Gas turbines develop power in one smooth continuous stream, a far more elegant process than the reciprocating motion of pistons starting and stopping thousands of times per minute.
Other turbine advantages over internal combustion engines are fewer parts, no cooling system, lighter weight and the ability to burn practically any fuel. It’s no wonder they have long fascinated automotive engineers.
Automotive gas turbines should not be confused with pure jet engines which propel airplanes by the thrust of expelled gas. While the operating principle is the same, a car’s turbine, like a piston engine, rotates a shaft geared to the vehicle’s driveline.
Turbine pioneer Dr. Sanford Moss of General Electric began experimenting with gas turbines early in the twentieth century. There were already wind, water and steam turbines but energising a turbine by burning the fuel directly was new.
In the 1920s Dr. Moss turned his attention to related exhaust actuated turbine-driven superchargers, called turbochargers, that enabled aircraft piston engines to maintain sea level performance at high altitudes. For Moss’s success he became known as the “Father of Turbocharging.”
Moss and Chrysler Corp. experimental engineer George Huebner met in the mid-1930s during a demonstration of a turbocharged Chrysler experimental car. They also discussed pure turbines and Moss urged Huebner and Chrysler to pursue a turbine car engine. Such high level encouragement could not be ignored.
During the Second World War Chrysler designed an ingenious V-16 aircraft engine that used its exhaust gases to spin a turbine that fed power back to the engine’s crankshaft. The war ended before production began but it led to a military contract for Chrysler to develop a turbine “prop-jet” aircraft engine. When the project ended in 1949 Chrysler’s turbine had achieved fuel economy almost competitive with aircraft piston engines.
Chrysler began pursuing automobile turbines in 1950. It wasn’t the only car company doing so. Others such as Rover in England and Renault in France were also developing turbine cars.
Chrysler unveiled an experimental Plymouth in 1954 with the corporation’s first generation gas turbine engine. Its engineers had made progress in alleviating two of the knottiest automobile turbine problems: high exhaust temperature and poor fuel economy.
It turned out the two were related. By passing the exhaust gas through a heat exchanger (like a radiator) which reduced its temperature significantly, then using the recovered heat to raise the temperature of the incoming air, it decreased the amount of fuel required to heat the air. Heat exchangers became an essential component of automotive gas turbines.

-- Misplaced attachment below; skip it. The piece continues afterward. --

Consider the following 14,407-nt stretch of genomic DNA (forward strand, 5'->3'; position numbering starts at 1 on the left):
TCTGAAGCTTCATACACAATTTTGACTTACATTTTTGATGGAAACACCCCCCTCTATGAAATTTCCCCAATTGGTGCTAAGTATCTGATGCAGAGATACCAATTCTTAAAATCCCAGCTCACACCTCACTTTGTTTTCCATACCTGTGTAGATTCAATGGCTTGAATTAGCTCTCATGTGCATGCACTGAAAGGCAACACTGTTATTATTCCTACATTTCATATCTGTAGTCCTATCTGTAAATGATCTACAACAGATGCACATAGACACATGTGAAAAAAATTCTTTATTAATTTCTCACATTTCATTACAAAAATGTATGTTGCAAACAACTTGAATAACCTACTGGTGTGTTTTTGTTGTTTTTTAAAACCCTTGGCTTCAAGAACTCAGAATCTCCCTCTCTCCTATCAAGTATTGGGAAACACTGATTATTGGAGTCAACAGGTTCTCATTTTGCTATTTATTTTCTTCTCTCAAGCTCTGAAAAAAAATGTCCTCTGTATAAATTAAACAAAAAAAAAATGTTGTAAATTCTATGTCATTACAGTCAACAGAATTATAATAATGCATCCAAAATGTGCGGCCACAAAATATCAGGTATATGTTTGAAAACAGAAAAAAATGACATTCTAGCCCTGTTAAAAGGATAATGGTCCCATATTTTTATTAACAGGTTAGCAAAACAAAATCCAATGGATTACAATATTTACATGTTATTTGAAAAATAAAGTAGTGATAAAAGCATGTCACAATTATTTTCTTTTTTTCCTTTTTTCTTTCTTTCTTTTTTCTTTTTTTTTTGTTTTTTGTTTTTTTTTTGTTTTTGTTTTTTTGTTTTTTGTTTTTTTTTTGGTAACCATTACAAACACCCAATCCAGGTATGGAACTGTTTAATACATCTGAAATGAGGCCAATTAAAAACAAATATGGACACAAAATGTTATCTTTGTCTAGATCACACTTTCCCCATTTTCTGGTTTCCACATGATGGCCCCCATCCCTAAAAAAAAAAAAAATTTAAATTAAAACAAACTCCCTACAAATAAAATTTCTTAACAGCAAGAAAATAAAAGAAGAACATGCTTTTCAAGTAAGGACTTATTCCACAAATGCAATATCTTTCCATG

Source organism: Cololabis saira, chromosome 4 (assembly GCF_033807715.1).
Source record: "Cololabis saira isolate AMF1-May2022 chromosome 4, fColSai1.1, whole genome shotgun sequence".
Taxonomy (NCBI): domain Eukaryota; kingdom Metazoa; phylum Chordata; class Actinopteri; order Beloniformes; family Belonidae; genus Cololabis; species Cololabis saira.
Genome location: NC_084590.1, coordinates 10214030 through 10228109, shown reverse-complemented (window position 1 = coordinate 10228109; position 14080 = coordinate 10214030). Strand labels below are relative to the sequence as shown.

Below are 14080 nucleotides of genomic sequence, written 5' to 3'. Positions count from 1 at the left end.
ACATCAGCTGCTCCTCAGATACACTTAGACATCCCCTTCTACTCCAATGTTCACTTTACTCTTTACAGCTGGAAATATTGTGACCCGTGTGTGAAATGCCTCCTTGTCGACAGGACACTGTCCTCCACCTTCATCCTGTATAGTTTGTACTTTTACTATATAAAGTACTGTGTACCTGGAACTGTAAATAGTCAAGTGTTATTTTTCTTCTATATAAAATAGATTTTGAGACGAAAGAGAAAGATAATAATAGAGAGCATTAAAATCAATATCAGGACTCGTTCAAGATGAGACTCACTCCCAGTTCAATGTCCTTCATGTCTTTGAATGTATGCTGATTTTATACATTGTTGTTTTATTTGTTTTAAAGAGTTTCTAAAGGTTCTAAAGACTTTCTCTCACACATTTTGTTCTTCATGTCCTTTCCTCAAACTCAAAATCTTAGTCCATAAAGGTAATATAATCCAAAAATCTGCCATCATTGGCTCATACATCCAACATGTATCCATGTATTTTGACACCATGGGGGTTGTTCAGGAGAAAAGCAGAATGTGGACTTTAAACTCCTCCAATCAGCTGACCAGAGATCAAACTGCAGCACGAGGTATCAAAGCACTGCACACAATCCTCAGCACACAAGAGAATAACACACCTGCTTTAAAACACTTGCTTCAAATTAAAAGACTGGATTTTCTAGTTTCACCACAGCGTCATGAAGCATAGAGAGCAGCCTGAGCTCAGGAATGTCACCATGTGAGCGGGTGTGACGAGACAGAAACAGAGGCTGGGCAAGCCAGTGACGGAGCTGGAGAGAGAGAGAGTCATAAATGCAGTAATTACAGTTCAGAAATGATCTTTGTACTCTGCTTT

The second Plymouth turbine, a 1955, was used for engineering evaluation only, but the third, a ‘56 Plymouth, made history by becoming the first turbine-powered automobile driven across the continent.
It left New York City on March 26, 1956 and arrived at the Los Angeles City Hall four days later, covering 3,020 miles (4,862 km). In varied terrain and weather it averaged 16 miles per gallon on a mixture of unleaded gasoline and diesel oil.
The cross-country car had the same basic turbine as the first prototype as engineers kept refining each succeeding experimental vehicle, particularly in burner efficiency and heat recovery.
Chrysler also made significant progress in developing less expensive materials to replace the exotic metals in components like combustion chambers, turbine wheels and blades. The cost of materials was less serious for aircraft but more critical for mass produced passenger car engines that needed readily available, reasonably priced components.
Much of the turbine’s initial acceleration lag and lack of engine braking was eliminated by developing variable nozzles that changed the angle the gases hit the turbine wheel. A vertical twin-disc rotating heat exchanger captured exhaust heat more efficiently.
After another coast-to-coast run, Chrysler wanted real world turbine experience in the hands of typical motorists. For this experiment, Chrysler developed a new body style that looked remarkably like a Thunderbird, not surprising since Chrysler’s styling chief Elwood Engle had recently arrived from the Ford Motor Company. Bodies built by Ghia of Italy were mated to their chassis in Detroit at the rate of about one per week.
Between 1964 and 1966 Chrysler passed its 50-car turbine fleet through the hands of 203 randomly chosen ordinary drivers who accumulated 1.1.million miles (1.7 million kilometres).
By the later part of the test, reliability had improved to where average out-of-service time was only one per cent, a remarkable achievement for a new type of engine. Driver comments were generally favourable, the outstanding feature noted being the engine’s extreme smoothness.
Chrysler continued turbine development until about 1980 but didn’t come close to replacing the very entrenched, very good and constantly improving piston engine. Of more immediate concern for Chrysler by then was simply surviving as a corporation.
Thus ended Chrysler’s brave experiment with the gas turbine powered automobile.